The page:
Historic Galatasaray University building’s restoration completed
The restoration’s architect, Sinan Genim, has told daily Hürriyet that bureaucratic procedures regarding the restoration had lasted three-and-a-half years, whereas the construction itself had lasted one-and-a-half years.
The historic building located along the Bosphorus Strait in Istanbul was left in ruins after a fire on Jan. 22, 2013 raged through it. Its roof was completely destroyed. The fire is believed to have started from an electrical fault.
The university’s building is registered as a first-degree protection site, which is why the restoration process lasted longer than usual.
“We have dealt with bureaucracy from January 2014 to August 2017. The project has come back from the [cultural and natural heritage] preservation board several times. The bureaucracy lasted three-and-a-half years but we have finished the construction in one-and-a-half years,” said Genim.
“We have maintained the [original] exterior and interior walls. But it is not possible to see or understand the interior walls; it is only if you drill them that you can see they are brick walls. So, this [the preservation of the original interior walls] was not necessary. Preservation of the [original] exterior walls was enough; this is why a space of a total of 500 square meters have been lost in three floors and that much spending has been made. If they [the authorities] had not objected to my restoration project, the restoration cost would have been third less,” said Genim.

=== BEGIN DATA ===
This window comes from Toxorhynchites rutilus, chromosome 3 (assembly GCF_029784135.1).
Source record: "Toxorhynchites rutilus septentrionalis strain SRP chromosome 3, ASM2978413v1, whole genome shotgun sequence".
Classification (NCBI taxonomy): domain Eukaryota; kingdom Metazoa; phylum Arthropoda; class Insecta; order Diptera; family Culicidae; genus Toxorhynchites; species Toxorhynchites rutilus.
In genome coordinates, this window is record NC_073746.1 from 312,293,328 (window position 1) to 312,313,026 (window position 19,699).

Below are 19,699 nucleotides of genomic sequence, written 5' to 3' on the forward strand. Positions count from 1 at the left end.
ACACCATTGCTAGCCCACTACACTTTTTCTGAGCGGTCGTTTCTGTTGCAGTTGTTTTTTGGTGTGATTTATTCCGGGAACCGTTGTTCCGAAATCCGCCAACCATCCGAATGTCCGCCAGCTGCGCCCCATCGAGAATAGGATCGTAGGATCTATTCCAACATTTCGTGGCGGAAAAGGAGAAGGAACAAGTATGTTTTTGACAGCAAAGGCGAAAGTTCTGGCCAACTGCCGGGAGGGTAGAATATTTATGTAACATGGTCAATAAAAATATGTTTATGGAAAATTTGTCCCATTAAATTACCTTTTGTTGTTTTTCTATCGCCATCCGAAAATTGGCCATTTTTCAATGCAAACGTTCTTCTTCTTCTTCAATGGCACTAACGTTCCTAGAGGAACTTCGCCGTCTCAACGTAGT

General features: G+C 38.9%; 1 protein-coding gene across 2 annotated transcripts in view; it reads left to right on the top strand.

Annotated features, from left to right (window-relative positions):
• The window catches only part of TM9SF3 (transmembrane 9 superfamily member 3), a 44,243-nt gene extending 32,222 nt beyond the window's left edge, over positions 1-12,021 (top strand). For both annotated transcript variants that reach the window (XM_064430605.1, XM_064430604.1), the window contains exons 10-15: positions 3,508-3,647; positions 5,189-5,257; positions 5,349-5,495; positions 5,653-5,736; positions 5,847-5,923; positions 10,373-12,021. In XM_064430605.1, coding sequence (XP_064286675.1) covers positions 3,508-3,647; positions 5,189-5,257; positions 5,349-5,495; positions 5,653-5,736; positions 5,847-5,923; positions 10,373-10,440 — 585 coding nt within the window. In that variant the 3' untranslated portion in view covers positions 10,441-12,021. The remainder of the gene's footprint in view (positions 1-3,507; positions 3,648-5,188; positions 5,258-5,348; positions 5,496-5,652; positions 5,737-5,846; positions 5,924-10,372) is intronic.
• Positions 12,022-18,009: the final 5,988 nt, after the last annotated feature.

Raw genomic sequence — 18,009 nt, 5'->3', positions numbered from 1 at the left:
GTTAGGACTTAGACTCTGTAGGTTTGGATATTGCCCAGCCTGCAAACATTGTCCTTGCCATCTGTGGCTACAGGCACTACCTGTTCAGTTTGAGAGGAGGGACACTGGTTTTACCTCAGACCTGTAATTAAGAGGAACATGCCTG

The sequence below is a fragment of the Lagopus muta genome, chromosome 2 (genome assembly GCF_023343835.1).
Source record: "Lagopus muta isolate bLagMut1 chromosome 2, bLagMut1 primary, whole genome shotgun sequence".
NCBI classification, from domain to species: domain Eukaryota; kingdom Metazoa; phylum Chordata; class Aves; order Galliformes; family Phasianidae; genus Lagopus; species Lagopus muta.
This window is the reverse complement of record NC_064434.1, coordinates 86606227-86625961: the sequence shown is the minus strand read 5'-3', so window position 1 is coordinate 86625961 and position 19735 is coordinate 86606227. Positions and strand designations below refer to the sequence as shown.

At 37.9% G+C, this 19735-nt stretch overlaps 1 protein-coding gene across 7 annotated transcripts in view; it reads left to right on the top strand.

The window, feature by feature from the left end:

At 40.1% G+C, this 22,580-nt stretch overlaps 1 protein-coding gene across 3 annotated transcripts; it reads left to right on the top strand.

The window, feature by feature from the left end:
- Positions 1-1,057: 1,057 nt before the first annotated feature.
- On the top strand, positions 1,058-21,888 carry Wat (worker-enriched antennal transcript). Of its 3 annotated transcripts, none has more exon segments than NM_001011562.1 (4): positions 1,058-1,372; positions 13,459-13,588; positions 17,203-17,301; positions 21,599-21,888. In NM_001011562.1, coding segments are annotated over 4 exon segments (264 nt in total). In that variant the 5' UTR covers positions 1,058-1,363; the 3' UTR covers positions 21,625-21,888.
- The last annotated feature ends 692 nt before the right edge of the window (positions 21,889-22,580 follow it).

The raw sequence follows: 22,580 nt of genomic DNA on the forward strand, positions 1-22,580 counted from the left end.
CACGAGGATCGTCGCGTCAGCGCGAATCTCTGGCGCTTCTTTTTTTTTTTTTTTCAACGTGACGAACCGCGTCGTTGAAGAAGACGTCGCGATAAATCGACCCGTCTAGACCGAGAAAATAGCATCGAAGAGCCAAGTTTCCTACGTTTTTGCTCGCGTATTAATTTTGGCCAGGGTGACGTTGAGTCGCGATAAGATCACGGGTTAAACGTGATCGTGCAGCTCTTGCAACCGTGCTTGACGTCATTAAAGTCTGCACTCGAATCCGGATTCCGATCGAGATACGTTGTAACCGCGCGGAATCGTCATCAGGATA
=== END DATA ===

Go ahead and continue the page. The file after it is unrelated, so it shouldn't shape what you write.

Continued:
The restoration of the historical building cost 60 million Turkish Liras, which corresponds to about 9.8 million dollars.
Galatasaray Education Foundation and the foundation’s founder businessman, İnan Kıraç, have contributed greatly financially to the restoration, said Genim, adding that the university rector, Prof. Dr. Ertuğrul Karsak, had made a great effort for the project to be realized.
Genim also said that the building was designed to offer fire safety on several levels. “We have undertaken the electrical system with non-combustible and durable cables. We have placed smoke-detector sensors and a fire extinguishing system. We have placed eight fire extinguisher cabinets and whirlwinds that can stretch up to 25 meters in every floor,” he said.
“There will be no more heaters, electric stoves in academic’s rooms. The electrical wiring, fire alarm system and building will be observed via cameras from the control room,” Gömen said, adding that steel frame was used for the construction of the roof.